1. I agree that the basic cars cost too little. It’s great that I can pick up the models I want for one dollar, but the models I want are becoming fewer and fewer due to the lack of VUM on classic cars that need the chrome treatment, and the level of detail being too low. I generally prefer models to have front and rear light detailing, and when a basic model gets side graphics, the front and rear are generally blank, which means I’ll likely be leaving the model behind.

        At the end of the day, I’m sure collectors wanting the price of basic models to go up so they can have more detailing is a lost cause. As long as kids or kids’ parents are happy to pick up a toy car for a buck, the price will stay where it is, and perhaps it should. But if it does, the collector-aimed models like Superfast should completely satisfy the desires of collectors. They can have a high price point, but the quality should reflect that. If I’m paying seven dollars for a Superfast model, I want it to have a metal body and base, rubber tires and full detailing. No plastic bases, no plastic wheels, and no side and engine detailing only with blank front and rear (Superfast ’63 Chevy C10). Regardless of Mattel’s desires to support on or ditch the Matchbox brand, or Matchbox’s handicaps due to volume of product, the consumer only sees the finished product at the retail level, and is generally going to pick the best products. Isn’t that the whole idea of capitalism?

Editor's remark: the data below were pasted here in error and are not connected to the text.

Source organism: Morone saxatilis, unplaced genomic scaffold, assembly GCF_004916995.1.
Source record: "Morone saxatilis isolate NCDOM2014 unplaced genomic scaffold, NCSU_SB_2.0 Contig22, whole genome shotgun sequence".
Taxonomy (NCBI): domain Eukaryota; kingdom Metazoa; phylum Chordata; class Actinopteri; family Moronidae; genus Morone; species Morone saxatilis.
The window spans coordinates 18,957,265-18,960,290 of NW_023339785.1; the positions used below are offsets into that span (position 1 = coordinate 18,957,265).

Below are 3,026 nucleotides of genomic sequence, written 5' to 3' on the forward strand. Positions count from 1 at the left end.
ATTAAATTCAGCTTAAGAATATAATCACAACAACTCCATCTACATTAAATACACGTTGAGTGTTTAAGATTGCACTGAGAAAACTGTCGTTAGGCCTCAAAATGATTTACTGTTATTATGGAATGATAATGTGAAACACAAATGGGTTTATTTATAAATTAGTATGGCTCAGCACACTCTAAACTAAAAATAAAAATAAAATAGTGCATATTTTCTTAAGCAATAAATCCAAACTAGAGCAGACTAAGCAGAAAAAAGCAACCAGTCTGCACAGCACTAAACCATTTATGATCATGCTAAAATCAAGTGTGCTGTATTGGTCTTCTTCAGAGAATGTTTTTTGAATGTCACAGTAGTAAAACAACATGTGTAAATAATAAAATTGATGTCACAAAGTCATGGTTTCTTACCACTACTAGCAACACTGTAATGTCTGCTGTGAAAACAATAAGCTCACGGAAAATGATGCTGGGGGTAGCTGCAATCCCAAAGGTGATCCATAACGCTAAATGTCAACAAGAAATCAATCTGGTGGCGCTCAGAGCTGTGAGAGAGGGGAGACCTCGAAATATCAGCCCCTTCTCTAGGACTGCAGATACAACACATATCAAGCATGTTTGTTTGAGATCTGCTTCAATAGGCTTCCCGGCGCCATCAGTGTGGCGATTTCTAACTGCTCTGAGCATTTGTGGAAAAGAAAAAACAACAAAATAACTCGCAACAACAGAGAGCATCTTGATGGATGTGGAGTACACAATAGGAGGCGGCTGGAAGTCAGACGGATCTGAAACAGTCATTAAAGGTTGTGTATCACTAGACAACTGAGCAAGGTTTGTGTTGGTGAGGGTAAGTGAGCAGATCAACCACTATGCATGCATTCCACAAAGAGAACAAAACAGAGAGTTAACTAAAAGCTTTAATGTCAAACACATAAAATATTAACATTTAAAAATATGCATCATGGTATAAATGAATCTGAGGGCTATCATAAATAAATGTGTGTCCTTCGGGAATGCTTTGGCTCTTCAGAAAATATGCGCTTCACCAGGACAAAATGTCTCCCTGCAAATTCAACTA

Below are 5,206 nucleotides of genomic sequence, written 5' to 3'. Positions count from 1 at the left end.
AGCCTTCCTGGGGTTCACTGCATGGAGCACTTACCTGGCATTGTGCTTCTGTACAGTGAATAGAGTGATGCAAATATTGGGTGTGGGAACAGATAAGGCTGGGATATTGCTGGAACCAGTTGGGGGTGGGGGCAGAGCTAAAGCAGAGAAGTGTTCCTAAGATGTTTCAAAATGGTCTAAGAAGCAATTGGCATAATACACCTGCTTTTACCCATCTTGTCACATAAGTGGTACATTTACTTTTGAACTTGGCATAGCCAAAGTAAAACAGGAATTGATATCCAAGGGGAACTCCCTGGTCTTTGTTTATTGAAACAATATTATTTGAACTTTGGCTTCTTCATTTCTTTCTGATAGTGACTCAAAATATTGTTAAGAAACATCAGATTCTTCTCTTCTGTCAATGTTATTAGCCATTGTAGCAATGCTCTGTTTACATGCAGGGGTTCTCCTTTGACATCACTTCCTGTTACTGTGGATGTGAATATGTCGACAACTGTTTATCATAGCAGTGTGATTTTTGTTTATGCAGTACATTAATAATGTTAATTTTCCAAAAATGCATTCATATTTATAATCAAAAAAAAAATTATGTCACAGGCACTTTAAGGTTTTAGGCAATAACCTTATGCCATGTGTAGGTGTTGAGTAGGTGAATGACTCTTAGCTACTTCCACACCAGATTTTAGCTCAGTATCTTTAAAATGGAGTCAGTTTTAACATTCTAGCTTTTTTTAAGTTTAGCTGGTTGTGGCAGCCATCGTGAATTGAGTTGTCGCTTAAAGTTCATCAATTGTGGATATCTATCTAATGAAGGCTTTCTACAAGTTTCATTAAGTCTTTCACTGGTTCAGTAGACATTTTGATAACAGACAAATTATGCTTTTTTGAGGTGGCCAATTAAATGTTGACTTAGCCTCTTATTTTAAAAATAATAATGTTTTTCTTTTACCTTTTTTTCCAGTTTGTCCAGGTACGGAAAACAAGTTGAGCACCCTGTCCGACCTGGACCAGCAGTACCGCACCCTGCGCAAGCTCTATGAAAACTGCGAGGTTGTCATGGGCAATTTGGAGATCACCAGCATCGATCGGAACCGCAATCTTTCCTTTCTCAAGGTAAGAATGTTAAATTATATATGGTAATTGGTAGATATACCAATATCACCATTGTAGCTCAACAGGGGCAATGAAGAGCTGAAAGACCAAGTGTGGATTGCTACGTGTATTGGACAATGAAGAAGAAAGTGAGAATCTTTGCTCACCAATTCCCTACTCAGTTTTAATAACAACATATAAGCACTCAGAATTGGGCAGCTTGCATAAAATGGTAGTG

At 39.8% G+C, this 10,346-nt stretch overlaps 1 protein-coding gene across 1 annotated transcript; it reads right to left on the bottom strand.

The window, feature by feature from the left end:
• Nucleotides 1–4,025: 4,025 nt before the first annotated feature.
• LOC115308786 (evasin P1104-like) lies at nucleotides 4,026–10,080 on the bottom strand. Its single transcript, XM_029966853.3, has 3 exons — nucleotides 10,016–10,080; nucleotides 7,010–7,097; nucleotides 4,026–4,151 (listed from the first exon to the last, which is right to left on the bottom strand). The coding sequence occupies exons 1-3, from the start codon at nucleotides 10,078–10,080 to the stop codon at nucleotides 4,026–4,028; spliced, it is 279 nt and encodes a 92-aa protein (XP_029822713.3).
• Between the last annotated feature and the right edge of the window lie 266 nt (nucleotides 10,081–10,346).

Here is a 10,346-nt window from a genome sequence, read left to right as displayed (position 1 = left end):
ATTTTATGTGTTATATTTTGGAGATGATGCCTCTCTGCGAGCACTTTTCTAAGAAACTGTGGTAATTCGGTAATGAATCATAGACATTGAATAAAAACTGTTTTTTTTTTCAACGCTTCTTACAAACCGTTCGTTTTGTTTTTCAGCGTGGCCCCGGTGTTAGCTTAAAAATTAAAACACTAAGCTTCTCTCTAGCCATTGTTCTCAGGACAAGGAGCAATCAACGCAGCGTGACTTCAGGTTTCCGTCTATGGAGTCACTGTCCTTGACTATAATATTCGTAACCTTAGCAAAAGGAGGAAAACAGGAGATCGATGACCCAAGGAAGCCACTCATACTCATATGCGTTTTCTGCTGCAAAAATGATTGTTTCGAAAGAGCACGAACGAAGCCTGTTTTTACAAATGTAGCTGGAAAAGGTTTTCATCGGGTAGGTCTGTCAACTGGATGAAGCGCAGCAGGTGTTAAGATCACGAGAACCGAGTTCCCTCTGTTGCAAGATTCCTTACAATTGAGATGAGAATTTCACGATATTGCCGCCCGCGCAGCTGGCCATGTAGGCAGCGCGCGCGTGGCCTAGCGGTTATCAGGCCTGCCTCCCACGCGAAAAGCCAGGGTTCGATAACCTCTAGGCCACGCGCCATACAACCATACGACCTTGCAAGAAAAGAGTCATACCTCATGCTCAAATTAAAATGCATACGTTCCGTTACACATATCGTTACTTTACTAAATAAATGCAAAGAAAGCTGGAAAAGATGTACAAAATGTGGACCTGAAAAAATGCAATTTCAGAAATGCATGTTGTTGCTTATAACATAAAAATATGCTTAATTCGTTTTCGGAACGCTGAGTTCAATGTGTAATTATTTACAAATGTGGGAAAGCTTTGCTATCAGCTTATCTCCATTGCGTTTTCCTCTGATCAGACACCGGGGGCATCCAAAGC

Oh wait, but it’s not a capitalist issue because Mattel has a monopoly over both brands. I would be more sympathetic if Matchbox was a smaller company that was independent or just getting started, but they’re not. They’re a division of Mattel, the biggest toy company in the world, and Mattel can afford to make nicer premium Matchbox models for collectors if they really want to. If they actually do want to “kill off” Matchbox, I guess that’s their prerogative. I hope they don’t, but me buying overpriced Superfast models is not going to be enough to change their minds. If they want me to buy their product, they need to step it up a bit.